Spotted salamander (Ambystoma maculatum) progression from la

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BillMcGighan
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Spotted salamander (Ambystoma maculatum) progression from la

Post by BillMcGighan » August 1st, 2018, 8:36 am

Spotted salamander (Ambystoma maculatum) progression from larvae to adult.


If this can help in field identification, this is another one of those “for what it’s worth” posts for anyone interested, or would like to add more.

This is similar to “Marbled salamander (Ambystoma opacum) progression from larva” at:
http://www.fieldherpforum.com/forum/vie ... 66#p265066



As many of you know, Yellow Spotted Salamanders (Ambystoma maculatum) lay clear and opaque egg masses early in the year. Both egg masses are viable.

Imageeggs by Bill McGighan, on Flickr




The cells of the eggs start dividing quickly:

Image1 by Bill McGighan, on Flickr

Image2 by Bill McGighan, on Flickr

Image4 by Bill McGighan, on Flickr



(I think I saw this creature in the movie version of Dune.) :lol: ;)



Image5 by Bill McGighan, on Flickr



They turn into pilot whales: ;)



Image8 by Bill McGighan, on Flickr

Image9 by Bill McGighan, on Flickr


They look and swim like fish:



Imagea10 by Bill McGighan, on Flickr


Imagea11 by Bill McGighan, on Flickr



Imagea12 by Bill McGighan, on Flickr


Imagea13 by Bill McGighan, on Flickr


ImageA14 by Bill McGighan, on Flickr



The assert their dominance on other pond members by stepping on their heads! :lol: ;)



ImageA15 by Bill McGighan, on Flickr


Dorsal view sees them darkening and a hint of Xanthophores.


ImageA16 by Bill McGighan, on Flickr


ImageA17 by Bill McGighan, on Flickr



Metamorphisis begins – gills and tail are being absorbed:


ImageA18 by Bill McGighan, on Flickr


Metamorphisis complete:


ImageA20 by Bill McGighan, on Flickr



Animal really darkens and silvery sides are clear. Certainly a herper can clearly ID this animal at this time.


ImageB21 by Bill McGighan, on Flickr



ImageB23 by Bill McGighan, on Flickr



Different animal, but typical:

Image_MG_6703 by Bill McGighan, on Flickr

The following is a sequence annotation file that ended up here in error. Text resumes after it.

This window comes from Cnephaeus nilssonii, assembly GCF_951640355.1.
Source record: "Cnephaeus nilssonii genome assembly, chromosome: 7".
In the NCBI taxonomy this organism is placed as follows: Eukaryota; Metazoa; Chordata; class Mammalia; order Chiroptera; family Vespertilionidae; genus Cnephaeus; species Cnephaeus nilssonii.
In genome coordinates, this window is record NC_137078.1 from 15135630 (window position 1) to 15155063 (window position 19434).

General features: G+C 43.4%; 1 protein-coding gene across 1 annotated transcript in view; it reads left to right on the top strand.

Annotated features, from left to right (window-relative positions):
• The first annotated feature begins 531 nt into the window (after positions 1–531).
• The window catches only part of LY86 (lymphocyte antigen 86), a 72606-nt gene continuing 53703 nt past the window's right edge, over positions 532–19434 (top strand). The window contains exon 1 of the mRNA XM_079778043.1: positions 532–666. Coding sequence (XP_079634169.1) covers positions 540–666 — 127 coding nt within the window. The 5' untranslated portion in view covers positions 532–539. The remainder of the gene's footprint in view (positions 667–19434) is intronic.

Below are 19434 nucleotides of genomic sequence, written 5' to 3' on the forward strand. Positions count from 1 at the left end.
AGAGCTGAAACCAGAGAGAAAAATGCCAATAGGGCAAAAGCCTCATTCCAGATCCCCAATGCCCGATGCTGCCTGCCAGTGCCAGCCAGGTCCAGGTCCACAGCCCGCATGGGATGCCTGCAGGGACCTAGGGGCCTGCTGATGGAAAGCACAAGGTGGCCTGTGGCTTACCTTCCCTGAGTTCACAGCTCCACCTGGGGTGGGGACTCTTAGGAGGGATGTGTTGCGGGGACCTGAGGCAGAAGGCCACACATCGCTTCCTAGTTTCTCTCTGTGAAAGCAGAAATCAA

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Fieldherper
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Re: Spotted salamander (Ambystoma maculatum) progression fro

Post by Fieldherper » August 1st, 2018, 8:48 am

Very cool, thanks!

FH

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Carl Brune
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Re: Spotted salamander (Ambystoma maculatum) progression fro

Post by Carl Brune » August 2nd, 2018, 4:30 pm

Very nice!

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Josh Holbrook
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Re: Spotted salamander (Ambystoma maculatum) progression fro

Post by Josh Holbrook » August 4th, 2018, 8:45 am

Great stuff Bill. What were you using for the macro shots?

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BillMcGighan
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Re: Spotted salamander (Ambystoma maculatum) progression fro

Post by BillMcGighan » August 5th, 2018, 3:52 am

FH,
Thanks B. I hope it's useful to someone in the field.


Carl,
Thanks. I was inspired to do these little projects from your Pseudotriton larvae paper that was such a help to me defining P. ruber from P. montanus larvae.


Hey Josh,

Hope all is going well on your side of the mountains.

I'm going to make our real photography folks cringe here, but here's what I used:
Canon camera
105mm sigma macro lens (sometimes with a doubler)
Usually iso 400
Usually F8 or F16
tripod
Canon speedlite flash at a 45 degree angle, with cheap diffuser.
Some creative editing for lighting.

Because of the 18 megpixel resolution, most were cropped at 50%

Regards, Bill

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justinm
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Re: Spotted salamander (Ambystoma maculatum) progression fro

Post by justinm » August 6th, 2018, 6:32 am

This is really outstanding, thanks. I stared at each photo for a long time.

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BillMcGighan
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Re: Spotted salamander (Ambystoma maculatum) progression fro

Post by BillMcGighan » August 6th, 2018, 6:37 am

Thanks Justin,
Hope all is well with you and yours.

I stared at each photo for a long time.
I do that allot with sun! ;) :lol:

Tamara D. McConnell
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Re: Spotted salamander (Ambystoma maculatum) progression fro

Post by Tamara D. McConnell » August 10th, 2018, 2:11 am

Wonderful images, Bill! Thank you!

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BillMcGighan
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Re: Spotted salamander (Ambystoma maculatum) progression fro

Post by BillMcGighan » August 11th, 2018, 3:39 am

Thanks, Tamara,
Hope you and Ray are doing great, especially after the past few years of active weather systems.

Now you need to to do a similar progression of Rainbow Snakes! :lol: ;)

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Re: Spotted salamander (Ambystoma maculatum) progression fro

Post by Tamara D. McConnell » August 16th, 2018, 2:01 am

Now you need to to do a similar progression of Rainbow Snakes!
Way above my pay grade. That's a job for the Louisiana guys. They have got the rainbow snake mojo going on in a big way.

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